National Security Is No Argument against Regulatory Reform

On the Lawfare blog, Professor Ganesh Sitaraman of Vanderbilt Law School and the Center for American Progress offers an argument about regulatory reform that I’d never seen before. Reforms to the regulatory system that have passed the House and await action in the Senate, he says, “have serious consequences for national security and the fight against terrorism.”

It’s a bit of a Hail Mary in defense of the densely burdensome regulatory state we live under today. Alas, Professor Sitaraman’s illustration of the argument undercuts his point badly. Had pending regulatory reforms been the law when today’s financial surveillance regulations were promulgated, we’d likely be more secure and prosperous than we are now.

In a narrow sense, Professor Sitaraman is obviously right: Any procedure that fetters our government may keep it from subduing whatever actor it has designated a terrorist. But it is a strong part of our traditions not to assume the government is always right—it often isn’t. And we are still supposed to be living in a democracy, where the government must answer to the people.

Should we cut the government loose from these moorings because they hinder the fight against terrorism? To argue that they do, Professor Sitaraman extols financial surveillance regulation that almost certainly does more harm than good.

The Treasury Department’s Financial Crimes Enforcement Network (FinCEN) issues regulations that require banks and other financial services providers to conduct various forms of recordkeeping and financial surveillance on their customers. The costs of these regulations globally are well into the billions of dollars annually. More importantly they have resulted in bank “de-risking” of economic sectors and even entire countries. By visiting financial exclusion on people in developing countries and industries around the world, the global financial surveillance regime has fostered conditions in which terrorist ideologies take root and in which terrorists can survive and thrive.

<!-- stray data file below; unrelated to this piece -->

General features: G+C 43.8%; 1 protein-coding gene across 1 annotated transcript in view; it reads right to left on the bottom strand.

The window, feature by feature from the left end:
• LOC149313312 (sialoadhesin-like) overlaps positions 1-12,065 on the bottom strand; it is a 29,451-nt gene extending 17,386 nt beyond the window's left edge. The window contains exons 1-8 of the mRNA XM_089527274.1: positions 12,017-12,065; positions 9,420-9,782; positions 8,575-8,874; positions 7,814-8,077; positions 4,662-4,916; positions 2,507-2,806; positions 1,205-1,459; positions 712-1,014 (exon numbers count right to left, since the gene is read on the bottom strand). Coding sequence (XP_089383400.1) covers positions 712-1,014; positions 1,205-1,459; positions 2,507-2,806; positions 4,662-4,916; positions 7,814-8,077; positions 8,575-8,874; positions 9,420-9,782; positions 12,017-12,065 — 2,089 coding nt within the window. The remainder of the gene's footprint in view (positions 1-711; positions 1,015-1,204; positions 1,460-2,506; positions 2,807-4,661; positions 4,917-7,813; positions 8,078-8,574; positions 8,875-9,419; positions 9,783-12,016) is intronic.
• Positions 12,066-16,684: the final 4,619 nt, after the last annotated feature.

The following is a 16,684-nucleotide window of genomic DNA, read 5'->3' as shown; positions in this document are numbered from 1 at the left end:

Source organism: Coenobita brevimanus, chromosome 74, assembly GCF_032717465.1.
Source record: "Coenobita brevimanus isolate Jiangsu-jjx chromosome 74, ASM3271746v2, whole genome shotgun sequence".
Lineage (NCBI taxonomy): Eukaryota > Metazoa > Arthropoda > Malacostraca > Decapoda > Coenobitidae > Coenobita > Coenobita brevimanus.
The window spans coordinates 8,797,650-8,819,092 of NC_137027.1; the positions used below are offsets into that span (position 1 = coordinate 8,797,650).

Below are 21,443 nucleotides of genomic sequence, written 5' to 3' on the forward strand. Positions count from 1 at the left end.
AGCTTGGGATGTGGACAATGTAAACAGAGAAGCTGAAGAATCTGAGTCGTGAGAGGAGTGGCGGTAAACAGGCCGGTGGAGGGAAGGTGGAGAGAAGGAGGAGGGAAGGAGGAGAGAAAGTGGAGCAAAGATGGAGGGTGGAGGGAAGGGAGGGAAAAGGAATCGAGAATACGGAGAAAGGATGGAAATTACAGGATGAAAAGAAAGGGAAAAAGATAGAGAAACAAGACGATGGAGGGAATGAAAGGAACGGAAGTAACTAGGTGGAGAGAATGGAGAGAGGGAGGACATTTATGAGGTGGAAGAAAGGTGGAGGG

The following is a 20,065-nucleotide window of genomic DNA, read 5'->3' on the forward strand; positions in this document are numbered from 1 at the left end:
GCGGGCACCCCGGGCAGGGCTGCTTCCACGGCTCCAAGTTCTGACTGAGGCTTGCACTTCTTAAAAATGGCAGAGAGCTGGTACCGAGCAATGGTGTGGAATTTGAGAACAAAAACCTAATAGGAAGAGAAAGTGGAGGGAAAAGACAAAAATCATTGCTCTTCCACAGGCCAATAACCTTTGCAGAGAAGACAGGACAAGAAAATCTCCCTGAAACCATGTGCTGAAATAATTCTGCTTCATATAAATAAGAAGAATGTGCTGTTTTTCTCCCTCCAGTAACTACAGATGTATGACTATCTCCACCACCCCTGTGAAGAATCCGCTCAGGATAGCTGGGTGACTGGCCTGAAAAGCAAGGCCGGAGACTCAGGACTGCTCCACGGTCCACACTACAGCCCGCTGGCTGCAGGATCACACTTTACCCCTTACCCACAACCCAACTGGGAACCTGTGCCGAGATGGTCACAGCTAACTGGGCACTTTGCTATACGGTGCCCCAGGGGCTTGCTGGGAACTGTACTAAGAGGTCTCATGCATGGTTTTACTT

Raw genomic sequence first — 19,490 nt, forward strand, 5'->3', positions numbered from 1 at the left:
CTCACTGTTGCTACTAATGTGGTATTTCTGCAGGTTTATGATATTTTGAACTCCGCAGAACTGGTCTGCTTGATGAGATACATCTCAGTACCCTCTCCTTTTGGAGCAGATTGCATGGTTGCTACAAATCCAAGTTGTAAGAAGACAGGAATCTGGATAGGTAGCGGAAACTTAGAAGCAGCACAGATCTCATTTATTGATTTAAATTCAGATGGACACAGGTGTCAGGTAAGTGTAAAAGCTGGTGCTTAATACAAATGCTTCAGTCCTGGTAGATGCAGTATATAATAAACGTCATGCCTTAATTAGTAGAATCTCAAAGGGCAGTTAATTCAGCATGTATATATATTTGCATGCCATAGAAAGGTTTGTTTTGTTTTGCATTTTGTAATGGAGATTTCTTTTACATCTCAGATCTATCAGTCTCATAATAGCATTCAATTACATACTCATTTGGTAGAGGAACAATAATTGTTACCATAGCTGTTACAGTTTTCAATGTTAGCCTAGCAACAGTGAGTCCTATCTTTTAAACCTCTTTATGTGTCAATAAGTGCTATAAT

Meanwhile, access to capital is not a gating factor on terrorism, which is as inexpensive as it is ineffective. The counterterrorism benefits of financial surveillance are too often taken as a given because they are hard to quantify, but intentions are not evidence, and a lack of evidence is no reason to assume benefits.

Under the proposed Regulatory Accountability Act, agencies would have to use the “least costly” approach to achieving their regulatory aims. This would require agencies like FinCEN not to burden the private sector with billions in costs absent good evidence of security and other benefits.

Another reform, the REINS Act (“Regulations from the Executive in Need of Scrutiny”) would require congressional approval before major rules go into effect. While fears of terrorism still have our nation in thrall, it’s hard to believe that democratic oversight would slow down regulations with arguable security benefits. But Professor Sitaraman argues that regulations “would be susceptible to bank lobbyists trying to block it and to partisan gridlock and gamesmanship.”

For the sake of the billions around the world still striving to reach Western levels of wealth—please, please give us bank lobbyists, gridlock, and gamesmanship. They would be much better than the financial surveillance regime we’ve got. Professor Sitaraman’s effort to cloak opposition to regulatory reform in national security garb is unavailing.